A lesson in German cooking

© Genevieve Northup
© Genevieve Northup
© Genevieve Northup
© Genevieve Northup

A lesson in German cooking

by: Genevieve Northup | .
Stripes Europe | .
published: December 12, 2016

I inherited my love of cooking from my southern stay-at-home mom. She always baked birthday cakes worthy of “Southern Living” covers and made dinner every night. I have a few hundred food pins saved on Pinterest, and aside from a few of Mom’s recipes, I never make the same thing twice. To celebrate our shared interest during her visit last summer, I surprised Mom with a private lesson by chef Klaus Hartmann.

On a hot Saturday afternoon, Klaus and his girlfriend/assistant arrived five minutes early, each with an eager smile and full arms. I directed them to the kitchen, where Klaus rapidly assessed the available counter space and layout. With a half grin, he said, “This will work,” and set a giant Rubbermaid container of supplies on the floor.

“A good chef always comes prepared,” Klaus remarked as he unloaded knives, pans, groceries and a number of kitchen gadgets. My large orange tabby, Garfield, inspected a now empty, cat-sized Rubbermaid container.

We began with Rouladen, thinly sliced beef stuffed with onions, pickles and bacon. The six-foot-something-tall Klaus — sporting a black chef’s jacket, full mustache and groomed goatee — towered over the short counters in my small kitchen. He looked like a bull in a china shop, but he rapidly sliced onions with the finesse of a Food Network Iron Chef.

While tenderizing the meat with a mallet, he explained, “Look for Rouladen at Globus, which is already the right size.” He continued, “The Oberschale, or top round, is the best part of the cow for this dish. It is like top-round in English.” On each piece, he spread Dijon mustard and sprinkled spices before topping them with uncooked bacon, onion and pickles. He demonstrated how to roll and pin the Rouladen, and I carefully finished them. Klaus seared the rolled meat in a large pot on the stovetop before adding red wine and onion.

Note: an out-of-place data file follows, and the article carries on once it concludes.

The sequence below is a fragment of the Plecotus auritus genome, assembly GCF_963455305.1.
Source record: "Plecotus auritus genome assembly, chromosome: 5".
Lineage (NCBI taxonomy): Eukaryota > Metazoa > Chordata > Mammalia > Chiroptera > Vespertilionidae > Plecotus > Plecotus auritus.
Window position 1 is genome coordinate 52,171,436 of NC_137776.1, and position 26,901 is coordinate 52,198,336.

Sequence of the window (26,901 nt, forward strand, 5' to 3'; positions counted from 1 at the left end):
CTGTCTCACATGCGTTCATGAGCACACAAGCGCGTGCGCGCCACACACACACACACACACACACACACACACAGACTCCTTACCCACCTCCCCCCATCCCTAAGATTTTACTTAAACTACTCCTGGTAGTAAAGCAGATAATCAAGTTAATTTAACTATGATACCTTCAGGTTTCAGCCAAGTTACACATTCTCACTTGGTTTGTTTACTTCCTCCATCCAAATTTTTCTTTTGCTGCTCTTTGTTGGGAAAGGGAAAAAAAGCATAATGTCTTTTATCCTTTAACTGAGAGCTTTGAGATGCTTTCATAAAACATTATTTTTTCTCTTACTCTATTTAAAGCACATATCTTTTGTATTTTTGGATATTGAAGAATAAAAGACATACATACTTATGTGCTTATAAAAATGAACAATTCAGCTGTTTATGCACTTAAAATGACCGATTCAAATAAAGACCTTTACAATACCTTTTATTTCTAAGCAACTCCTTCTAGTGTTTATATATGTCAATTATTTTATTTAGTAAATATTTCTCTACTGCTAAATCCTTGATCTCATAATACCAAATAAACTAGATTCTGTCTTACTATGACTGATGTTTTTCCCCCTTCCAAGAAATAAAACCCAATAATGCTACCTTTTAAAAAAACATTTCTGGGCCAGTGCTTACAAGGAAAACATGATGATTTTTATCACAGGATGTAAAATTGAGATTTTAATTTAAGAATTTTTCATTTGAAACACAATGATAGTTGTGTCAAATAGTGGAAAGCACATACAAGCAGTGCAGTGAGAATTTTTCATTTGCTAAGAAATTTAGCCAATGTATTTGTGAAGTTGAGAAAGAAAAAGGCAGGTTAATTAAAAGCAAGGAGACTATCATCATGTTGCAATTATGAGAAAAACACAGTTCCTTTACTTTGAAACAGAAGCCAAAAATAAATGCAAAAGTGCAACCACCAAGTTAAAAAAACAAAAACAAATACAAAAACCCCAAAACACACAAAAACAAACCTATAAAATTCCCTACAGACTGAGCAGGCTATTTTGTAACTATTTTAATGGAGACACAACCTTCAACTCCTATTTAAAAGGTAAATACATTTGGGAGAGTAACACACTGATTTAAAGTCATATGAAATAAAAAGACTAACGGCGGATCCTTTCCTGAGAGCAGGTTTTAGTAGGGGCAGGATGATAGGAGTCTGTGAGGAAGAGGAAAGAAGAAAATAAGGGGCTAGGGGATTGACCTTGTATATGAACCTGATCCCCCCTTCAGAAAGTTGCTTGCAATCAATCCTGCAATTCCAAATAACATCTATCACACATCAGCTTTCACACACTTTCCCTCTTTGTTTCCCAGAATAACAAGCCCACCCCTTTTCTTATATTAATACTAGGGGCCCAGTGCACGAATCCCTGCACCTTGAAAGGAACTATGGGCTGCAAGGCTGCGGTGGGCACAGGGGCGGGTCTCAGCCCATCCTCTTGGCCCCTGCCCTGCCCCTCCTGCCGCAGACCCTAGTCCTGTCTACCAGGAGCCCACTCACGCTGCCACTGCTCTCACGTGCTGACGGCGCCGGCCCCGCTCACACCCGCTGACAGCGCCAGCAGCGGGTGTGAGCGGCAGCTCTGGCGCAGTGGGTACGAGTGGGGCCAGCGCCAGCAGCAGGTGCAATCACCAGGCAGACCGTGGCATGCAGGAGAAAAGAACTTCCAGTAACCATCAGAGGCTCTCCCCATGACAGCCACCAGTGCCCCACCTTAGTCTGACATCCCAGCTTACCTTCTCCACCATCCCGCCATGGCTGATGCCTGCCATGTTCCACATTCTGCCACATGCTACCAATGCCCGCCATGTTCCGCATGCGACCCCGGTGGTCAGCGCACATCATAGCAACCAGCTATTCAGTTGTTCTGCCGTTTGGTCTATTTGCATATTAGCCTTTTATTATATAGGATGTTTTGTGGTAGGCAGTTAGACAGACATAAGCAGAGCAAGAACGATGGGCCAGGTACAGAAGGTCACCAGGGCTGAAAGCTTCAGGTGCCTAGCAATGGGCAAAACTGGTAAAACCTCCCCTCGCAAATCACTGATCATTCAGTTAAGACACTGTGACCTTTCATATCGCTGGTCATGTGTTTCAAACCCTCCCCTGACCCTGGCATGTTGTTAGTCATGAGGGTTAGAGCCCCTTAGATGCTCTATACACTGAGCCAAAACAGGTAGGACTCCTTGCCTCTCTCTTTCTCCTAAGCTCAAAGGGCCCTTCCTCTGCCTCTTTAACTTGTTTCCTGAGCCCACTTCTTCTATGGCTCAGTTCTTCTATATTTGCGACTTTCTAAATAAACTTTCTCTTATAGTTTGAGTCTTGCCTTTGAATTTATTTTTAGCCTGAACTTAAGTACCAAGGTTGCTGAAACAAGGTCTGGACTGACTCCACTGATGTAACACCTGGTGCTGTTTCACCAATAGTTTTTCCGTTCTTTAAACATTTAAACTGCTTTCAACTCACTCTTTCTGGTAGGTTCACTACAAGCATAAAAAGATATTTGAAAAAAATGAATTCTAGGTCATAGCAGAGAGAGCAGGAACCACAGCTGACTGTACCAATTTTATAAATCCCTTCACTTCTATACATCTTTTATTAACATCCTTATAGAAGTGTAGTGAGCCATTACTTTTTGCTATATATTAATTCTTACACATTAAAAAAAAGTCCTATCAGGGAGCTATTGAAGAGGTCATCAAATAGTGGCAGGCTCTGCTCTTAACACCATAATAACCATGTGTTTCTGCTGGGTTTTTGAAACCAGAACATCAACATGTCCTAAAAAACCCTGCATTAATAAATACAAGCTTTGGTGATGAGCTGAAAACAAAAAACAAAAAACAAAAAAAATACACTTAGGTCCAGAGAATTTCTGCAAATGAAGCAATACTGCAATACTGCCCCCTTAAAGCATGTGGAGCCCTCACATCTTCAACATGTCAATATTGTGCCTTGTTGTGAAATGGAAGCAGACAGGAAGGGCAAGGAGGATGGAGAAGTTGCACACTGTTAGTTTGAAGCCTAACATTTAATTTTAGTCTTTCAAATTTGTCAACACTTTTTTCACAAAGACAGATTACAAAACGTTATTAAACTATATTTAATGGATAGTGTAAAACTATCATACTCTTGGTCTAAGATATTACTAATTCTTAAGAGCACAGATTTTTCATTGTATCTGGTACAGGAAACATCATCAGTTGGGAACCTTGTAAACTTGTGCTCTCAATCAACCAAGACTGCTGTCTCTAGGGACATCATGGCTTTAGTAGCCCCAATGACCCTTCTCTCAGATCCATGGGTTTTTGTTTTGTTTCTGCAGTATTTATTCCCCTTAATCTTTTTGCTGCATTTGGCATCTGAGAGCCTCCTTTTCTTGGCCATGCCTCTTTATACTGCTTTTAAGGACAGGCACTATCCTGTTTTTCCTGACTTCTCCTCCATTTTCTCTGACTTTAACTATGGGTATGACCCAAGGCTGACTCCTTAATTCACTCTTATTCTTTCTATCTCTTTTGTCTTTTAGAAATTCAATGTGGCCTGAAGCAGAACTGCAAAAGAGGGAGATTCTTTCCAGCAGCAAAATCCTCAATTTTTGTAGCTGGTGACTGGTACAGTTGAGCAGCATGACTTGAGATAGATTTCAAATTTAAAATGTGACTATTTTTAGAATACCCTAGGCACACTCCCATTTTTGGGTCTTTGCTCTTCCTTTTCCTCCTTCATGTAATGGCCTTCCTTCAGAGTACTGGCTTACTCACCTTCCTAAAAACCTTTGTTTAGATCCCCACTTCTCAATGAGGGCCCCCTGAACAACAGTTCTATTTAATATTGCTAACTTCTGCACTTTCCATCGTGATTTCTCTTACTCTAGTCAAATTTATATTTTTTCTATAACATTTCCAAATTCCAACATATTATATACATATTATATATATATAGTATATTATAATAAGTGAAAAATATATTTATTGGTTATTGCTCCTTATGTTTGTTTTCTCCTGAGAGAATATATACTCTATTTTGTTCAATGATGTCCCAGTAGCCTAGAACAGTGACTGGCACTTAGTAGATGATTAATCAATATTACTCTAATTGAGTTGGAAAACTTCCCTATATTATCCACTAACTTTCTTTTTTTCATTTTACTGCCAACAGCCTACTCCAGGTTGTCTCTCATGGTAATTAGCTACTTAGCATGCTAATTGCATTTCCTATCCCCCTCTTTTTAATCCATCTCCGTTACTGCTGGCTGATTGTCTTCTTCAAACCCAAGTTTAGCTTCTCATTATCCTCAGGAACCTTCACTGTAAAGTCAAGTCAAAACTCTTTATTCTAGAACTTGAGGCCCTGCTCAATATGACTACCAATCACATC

Now for the apple strudel. Working quickly, Klaus weighed flour first, then butter, and made dough. I kneaded and rolled it into a rectangle, and he made short work of chopping apples.

“Soak the raisins in rum, sugar and water for a week before baking,” he offered as he spooned the apple and raisin mixture on the dough, folded the ends like wrapping paper on a Christmas gift and placed the strudel in the oven.

Moving on to Bratkartoffeln, home-fried potatoes, Klaus said it was important to boil the potatoes the day before and refrigerate them overnight, so they are easier to peel. Mom and I peeled and chopped the soft, pre-cooked potatoes — it was a slow process.

The potatoes and more sliced onion went into two skillets with sizzling melted butter, and Klaus alternated between browning potatoes and prepping a salad. My stomach growled as I set the table, the house filled with the aromas of cooked beef, simmering wine, fried potatoes and crisping pastry.

My husband came in from work, opened a bottle of wine and sat down to a full plate. We toasted glasses of pinot noir, except for Klaus, who considered himself still at work. The Rouladen was tender and flavorful, the Bratkartoffeln crispy outside, soft inside, and well seasoned but not overly salted. The strudel had a nice kick from the liquor-soaked raisins.

Once finished, I put away the leftovers, and Klaus began cleaning. Four hours after starting, Klaus and his girlfriend said farewell.

“That was so good! I’m so excited we can have Rouladen and Bratkartoffeln at home now,” my husband said. I looked at him, pondering the time and effort that had gone into our dinner.

I finally responded, “Only if Klaus will be my assistant. Otherwise, you’ll have to wait until we move back to the States and need a German food fix.”

Cooking with Klaus

At age 10, Klaus began his hands-on culinary schooling by helping his mother in their family-owned restaurant. He grew up with American children in the Ansbach area and turned his passion for teaching Americans the basics of German cooking into a business: Cooking with Klaus. For an hourly fee, Klaus shows individuals and groups basic techniques and pro tips. He is now based in the Kaiserslautern area.

Klaus’ current rate is 40 euros per hour, regardless of the number of students (four or five is a great number), plus the cost of ingredients. The fee includes instruction, a tasty meal and kitchen cleanup. Klaus can either complete the shopping in advance and charge for his time, or meet students at a local grocery store for a shopping lesson. To schedule a session with Klaus, visit his Facebook page, www.facebook.com/CookingWithKlaus.

Tags: food, german, cooking, classes, Klaus, Kaiserslautern
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